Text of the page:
It's a common practice by most taxi drivers, much to the dismay and anger of cab-riding passengers, to slow their cab down, ask for the destination, reject the passenger and drive off. Some give reasons such as advanced bookings, change of shift and also needing to have a break or a meal. This is obviously a problem for commuters.
However, the focus on cab drivers alone, or them along with angry commuters, does not paint the whole picture of the scenario. We have to consider the context.
This common practice often occurs just outside the perimeters of the Central Business District (CBD). Cab companies frown on this practice and urge commuters to report errant cab drivers who reject passengers. That said, we now come introduce another stakeholder in this equation, apart from cab drivers and passengers: Cab companies.
Unregulated and wild like the drug parties they used to hold in the Seletar airbase residences, cab companies have a large hand to play in these passenger-rejecting practices.
First and foremost, cab companies implement a surcharge for peak hours and hot spots/locations (normally in the CBD, airport or other hot tourist traps, I mean, attractions). The zonal surcharge is the more contentious one. The result of this is that cab drivers will have a greater tendency to pick up passengers at certain times and certain places to maximise their fare. After all, for most drivers, a net earning of $80-$100 would be considered decent, considering on an ordinary day, they have to pay rent of $100 thereabouts and also refuel diesel.
When cab drivers end up in the "zone", they have a tendency to stay in it and wait for passengers, because the incentive of earning that surcharge is there. This leads to a high taxi density in that area. Considering the finite supply (although there is technically an oversupply) of taxis in the country, this will affect cab-demanding passengers in other areas - not that passengers in the "zone" are complaining.
From evening to early night on some weeknights, there are some cab drivers who are reluctant to pick up passengers travelling from the perimeters of the "zone" to the peripheries of the island. The further you get away from the "zone" to a sleepy residential estate, the lesser the possibilities of the taxi driver getting a passenger. Their reluctance is all the more intensified with the geographically-related surcharge.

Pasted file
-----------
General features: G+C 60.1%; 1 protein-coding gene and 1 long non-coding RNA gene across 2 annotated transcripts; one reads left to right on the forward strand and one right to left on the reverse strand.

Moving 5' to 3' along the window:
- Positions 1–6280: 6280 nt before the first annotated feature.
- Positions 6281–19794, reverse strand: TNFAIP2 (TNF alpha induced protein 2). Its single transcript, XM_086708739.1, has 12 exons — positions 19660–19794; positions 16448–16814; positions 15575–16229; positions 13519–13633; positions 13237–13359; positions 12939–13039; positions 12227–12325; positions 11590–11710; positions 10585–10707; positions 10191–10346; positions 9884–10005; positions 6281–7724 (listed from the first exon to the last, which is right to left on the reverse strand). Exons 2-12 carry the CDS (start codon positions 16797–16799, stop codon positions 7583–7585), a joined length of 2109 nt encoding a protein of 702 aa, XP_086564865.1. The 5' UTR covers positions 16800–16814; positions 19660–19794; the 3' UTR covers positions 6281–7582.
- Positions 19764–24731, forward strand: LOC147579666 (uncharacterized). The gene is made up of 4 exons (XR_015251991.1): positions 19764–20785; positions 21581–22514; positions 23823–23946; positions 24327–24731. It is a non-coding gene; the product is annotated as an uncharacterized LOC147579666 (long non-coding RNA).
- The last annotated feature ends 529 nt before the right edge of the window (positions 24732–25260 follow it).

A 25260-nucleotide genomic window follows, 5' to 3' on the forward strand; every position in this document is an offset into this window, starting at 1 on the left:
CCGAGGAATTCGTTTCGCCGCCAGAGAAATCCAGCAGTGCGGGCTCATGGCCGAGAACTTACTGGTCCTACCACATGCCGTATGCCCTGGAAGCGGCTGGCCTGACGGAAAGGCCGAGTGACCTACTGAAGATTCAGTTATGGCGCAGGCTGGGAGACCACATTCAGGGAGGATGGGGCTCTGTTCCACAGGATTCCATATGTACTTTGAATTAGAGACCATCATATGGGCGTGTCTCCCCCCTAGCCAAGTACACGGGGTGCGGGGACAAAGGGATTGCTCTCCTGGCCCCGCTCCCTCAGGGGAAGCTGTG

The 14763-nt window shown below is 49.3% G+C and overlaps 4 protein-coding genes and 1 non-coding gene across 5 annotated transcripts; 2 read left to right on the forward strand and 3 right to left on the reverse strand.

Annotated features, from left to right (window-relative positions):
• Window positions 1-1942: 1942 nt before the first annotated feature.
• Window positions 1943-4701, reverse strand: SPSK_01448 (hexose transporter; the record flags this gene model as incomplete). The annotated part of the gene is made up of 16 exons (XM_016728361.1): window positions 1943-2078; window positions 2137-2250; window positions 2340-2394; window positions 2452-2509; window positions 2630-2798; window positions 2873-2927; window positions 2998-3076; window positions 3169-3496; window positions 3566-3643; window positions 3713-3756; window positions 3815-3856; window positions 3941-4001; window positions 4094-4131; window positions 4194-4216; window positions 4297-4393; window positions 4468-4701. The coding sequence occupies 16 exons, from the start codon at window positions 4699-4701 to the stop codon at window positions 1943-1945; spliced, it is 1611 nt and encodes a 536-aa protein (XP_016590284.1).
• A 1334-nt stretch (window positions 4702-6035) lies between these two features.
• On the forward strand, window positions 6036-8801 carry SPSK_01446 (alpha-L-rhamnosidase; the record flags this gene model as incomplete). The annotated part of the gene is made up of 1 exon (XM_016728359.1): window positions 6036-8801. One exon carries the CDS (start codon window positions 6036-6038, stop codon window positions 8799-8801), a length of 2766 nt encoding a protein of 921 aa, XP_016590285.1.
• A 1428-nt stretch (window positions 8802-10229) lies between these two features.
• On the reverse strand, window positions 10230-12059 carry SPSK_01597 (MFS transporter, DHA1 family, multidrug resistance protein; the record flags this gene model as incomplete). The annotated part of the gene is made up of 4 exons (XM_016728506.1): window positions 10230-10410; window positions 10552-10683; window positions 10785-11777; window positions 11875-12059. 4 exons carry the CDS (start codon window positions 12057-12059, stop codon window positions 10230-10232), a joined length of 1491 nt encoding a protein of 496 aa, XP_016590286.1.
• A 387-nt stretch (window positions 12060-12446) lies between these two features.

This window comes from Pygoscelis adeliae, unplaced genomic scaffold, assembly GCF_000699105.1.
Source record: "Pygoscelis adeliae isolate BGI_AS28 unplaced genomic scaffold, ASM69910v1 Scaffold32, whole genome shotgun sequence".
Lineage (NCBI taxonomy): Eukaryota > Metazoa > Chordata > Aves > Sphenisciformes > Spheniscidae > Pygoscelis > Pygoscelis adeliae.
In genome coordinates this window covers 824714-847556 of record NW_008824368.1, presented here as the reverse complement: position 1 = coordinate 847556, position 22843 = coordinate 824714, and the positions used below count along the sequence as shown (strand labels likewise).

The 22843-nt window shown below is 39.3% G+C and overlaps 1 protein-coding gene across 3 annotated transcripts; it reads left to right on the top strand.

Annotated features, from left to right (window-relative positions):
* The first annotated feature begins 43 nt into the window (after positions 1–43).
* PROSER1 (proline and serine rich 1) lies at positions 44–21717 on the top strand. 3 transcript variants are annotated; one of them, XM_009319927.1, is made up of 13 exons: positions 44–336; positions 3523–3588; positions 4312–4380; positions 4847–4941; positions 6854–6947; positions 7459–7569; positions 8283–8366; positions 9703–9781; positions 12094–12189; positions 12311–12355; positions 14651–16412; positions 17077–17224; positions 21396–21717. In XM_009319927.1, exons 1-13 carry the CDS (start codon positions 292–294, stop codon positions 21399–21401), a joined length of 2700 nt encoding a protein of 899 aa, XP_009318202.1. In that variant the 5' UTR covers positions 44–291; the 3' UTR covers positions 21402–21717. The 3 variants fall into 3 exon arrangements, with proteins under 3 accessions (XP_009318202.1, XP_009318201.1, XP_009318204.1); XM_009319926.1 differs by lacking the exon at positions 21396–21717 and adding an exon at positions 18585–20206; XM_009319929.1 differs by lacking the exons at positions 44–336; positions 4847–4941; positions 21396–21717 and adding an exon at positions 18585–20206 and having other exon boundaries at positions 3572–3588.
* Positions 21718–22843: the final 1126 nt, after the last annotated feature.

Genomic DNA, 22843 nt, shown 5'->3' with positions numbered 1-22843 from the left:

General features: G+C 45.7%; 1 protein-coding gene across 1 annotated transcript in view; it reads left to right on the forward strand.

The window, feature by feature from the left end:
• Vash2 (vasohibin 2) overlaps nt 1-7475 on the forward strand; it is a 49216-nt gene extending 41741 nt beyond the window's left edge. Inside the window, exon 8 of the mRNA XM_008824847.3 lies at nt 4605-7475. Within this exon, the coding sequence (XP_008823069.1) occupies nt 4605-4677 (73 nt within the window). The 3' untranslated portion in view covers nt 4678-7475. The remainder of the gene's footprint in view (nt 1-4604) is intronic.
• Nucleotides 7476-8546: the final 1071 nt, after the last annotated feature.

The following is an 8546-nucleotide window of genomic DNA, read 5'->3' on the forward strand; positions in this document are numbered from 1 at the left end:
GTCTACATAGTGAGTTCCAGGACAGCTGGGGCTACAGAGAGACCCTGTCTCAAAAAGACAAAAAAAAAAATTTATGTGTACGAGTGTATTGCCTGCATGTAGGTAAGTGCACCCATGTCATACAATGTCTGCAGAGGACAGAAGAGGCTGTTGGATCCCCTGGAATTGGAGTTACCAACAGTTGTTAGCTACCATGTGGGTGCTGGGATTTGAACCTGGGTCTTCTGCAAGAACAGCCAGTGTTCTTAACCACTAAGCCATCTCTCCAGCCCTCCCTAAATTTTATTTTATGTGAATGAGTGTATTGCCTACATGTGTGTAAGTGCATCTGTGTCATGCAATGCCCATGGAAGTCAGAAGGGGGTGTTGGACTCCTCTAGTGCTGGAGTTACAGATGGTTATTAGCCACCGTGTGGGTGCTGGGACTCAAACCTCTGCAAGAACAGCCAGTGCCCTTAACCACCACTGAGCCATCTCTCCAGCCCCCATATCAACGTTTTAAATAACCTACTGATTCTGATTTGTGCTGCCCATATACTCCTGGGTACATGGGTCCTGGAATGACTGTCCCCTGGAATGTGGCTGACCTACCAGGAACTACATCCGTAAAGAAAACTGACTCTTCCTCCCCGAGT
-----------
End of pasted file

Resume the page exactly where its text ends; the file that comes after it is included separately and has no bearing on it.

I am a taxi passenger myself (once a week or a fortnight) and have often met with drivers who refuse to pick me up. But for some of them, their reluctance disappeared when I offered to pay that $3 surcharge (even though we're not in the "zone"), or make other advanced offers such as "I pay you extra, can?". This will dissuade them from staying near or in the "zone". Obviously, there are reasons why they want to do so in the first place, and these reasons at beyond their control, because they don't own cab companies or run LTA.
By the way, cab companies do pocket a portion of phone bookings. I am not sure about the EZ link card, credit card and NETS payment surcharges, but doubt they go to cab drivers.
I feel that this zonal surcharge has to be abolished. This will allow taxi drivers to be more free-flowing. Cab companies have implemented something that causes their drivers to make certain professional decisions that earn the ire of certain passengers, who in turn complain to the cab companies. Drivers suffer.
There is another item that greatly affects taxi movement and density, and that is the Electronic Road Pricing (ERP). I feel that cab drivers should not be charged. If the Land Transport Authority enjoys the sound of coins crashing down on its obscene shit-loads of revenue, perhaps cab drivers should only pay a small percentage of the ERP charges. By small, I mean 10%-20%. Preferably, it should be 0%.
In the CBD during ERP operational hours, it is common sense that some people with a bit of spare change will want to hail a cab. So, there is demand for taxis in the CBD. However, if there are no bookings, there will be no incentive for taxi drivers to enter the CBD and pay the ERP charges. Again, these are unquestioned policies that greatly influence taxi movement and density.
The cab companies and LTA, through their actions, are not taxi driver-friendly. Drivers are legitimate stakeholders in this transport ecosystem too, but they appear the most maligned (although some are really dangerous drivers, never mind other attitudinal deficiencies).
Not only are cab companies and LTA blind to their own policies and their effects on cab drivers, the silence and lack of support from passengers/commuters all the more exacerbate the plight of cab drivers in Singapore.
I hope these companies, as well as LTA, can come to their senses some day. But then again, the people who make the decisions and hold the power, drive their own cars (just like how top public transport policy-makers and officials do not actually use public transport). For the powerful and privileged to make policies for the powerless and underprivileged, you should either genuinely listen and act on the concerns of the latter, or you should be wearing their shoes long enough to wake up your idea.